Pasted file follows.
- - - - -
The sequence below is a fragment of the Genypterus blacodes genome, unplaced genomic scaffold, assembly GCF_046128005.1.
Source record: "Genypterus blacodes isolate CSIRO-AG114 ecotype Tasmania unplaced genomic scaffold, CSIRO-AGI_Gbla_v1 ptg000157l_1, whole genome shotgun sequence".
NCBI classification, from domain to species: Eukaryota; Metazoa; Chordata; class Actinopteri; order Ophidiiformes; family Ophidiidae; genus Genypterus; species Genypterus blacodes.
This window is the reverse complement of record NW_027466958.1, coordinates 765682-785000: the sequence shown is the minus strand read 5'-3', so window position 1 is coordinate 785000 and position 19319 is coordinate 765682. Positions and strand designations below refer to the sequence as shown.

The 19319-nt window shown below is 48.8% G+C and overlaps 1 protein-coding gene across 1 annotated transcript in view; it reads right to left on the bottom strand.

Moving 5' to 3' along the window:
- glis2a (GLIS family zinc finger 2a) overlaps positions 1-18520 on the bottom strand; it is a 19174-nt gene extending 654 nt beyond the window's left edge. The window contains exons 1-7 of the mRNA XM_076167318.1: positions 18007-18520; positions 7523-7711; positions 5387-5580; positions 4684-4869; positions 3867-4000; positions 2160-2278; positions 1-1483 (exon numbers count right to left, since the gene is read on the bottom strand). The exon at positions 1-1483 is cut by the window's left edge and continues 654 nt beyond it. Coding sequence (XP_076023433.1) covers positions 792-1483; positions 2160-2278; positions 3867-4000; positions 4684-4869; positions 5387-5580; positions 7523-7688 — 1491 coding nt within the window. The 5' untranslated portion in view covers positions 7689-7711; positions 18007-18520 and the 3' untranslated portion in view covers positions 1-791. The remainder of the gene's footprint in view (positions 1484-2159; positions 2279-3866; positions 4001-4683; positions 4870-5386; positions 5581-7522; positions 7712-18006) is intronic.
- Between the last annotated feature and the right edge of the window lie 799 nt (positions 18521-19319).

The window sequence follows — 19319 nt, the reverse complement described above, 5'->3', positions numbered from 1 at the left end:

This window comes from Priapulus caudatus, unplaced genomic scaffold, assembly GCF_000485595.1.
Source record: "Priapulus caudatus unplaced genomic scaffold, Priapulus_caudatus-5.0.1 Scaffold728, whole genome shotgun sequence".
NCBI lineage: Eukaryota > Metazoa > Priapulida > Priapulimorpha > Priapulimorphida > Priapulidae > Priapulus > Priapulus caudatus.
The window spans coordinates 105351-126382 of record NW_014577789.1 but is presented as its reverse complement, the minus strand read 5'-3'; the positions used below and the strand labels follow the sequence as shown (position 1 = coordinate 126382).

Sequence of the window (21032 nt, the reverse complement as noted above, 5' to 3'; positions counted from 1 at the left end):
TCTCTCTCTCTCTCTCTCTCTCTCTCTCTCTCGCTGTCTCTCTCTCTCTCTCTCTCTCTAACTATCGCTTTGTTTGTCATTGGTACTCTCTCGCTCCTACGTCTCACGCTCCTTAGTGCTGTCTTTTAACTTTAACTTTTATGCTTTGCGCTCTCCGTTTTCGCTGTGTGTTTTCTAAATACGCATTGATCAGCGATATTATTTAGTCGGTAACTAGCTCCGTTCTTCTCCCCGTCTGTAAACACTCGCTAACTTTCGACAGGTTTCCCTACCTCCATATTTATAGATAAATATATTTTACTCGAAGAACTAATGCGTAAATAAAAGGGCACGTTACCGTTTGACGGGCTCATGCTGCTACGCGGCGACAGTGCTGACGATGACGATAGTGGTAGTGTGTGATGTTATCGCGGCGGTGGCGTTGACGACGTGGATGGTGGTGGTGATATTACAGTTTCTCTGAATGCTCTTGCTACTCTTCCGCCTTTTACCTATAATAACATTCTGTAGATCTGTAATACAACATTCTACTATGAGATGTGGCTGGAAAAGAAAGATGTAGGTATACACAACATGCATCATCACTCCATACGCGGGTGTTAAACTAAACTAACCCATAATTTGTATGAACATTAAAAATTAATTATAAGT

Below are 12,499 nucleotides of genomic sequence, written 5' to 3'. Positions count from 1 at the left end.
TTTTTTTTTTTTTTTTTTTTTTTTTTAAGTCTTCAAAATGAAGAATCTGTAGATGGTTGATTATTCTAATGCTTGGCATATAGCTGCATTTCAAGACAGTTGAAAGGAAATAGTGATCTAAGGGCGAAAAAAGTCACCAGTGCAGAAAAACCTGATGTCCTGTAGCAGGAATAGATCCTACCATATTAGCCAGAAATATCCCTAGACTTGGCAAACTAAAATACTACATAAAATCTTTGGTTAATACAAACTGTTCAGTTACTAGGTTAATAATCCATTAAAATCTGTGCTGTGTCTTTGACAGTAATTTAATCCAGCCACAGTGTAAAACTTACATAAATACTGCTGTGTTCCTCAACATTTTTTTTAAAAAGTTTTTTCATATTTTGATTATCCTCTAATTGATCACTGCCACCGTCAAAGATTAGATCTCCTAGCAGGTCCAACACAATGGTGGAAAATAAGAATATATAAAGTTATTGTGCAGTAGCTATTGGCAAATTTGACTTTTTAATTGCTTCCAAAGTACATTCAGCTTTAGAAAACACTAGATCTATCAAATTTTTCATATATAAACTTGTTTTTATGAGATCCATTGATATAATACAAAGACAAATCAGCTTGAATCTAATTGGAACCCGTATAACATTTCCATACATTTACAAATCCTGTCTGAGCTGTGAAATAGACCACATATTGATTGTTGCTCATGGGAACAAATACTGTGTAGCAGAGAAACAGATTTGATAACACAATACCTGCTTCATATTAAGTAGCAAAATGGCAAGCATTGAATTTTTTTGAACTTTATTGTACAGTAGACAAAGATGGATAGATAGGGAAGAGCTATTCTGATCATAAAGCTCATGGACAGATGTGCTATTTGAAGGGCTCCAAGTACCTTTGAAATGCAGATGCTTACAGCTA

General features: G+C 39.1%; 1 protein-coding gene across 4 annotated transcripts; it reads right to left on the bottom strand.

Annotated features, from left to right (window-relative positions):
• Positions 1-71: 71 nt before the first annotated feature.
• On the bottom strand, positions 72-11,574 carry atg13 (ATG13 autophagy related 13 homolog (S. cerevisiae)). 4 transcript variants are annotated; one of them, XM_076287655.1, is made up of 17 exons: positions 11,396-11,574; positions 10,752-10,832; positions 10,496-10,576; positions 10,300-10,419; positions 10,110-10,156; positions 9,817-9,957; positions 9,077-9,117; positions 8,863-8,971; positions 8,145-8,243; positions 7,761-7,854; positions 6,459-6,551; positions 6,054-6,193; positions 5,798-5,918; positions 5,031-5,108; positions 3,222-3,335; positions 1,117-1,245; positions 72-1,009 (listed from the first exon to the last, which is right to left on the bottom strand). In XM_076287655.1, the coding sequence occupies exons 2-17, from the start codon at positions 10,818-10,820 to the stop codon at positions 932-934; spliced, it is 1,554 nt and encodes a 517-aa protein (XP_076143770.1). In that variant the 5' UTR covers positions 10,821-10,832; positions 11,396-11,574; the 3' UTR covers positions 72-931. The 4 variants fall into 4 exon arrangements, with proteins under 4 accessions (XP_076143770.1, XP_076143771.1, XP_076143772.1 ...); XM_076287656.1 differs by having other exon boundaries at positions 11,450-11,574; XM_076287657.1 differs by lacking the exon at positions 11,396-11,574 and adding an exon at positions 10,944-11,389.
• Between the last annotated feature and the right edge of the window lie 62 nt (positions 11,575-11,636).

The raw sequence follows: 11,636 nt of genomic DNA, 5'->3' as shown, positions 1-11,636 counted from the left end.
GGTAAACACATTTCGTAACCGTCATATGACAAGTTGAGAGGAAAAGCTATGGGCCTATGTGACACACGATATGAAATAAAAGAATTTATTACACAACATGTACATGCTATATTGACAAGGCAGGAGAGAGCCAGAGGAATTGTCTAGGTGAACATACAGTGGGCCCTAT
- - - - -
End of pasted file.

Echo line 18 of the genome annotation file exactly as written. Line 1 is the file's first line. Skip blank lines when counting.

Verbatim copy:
General features: G+C 39.1%; 1 protein-coding gene across 4 annotated transcripts; it reads right to left on the bottom strand.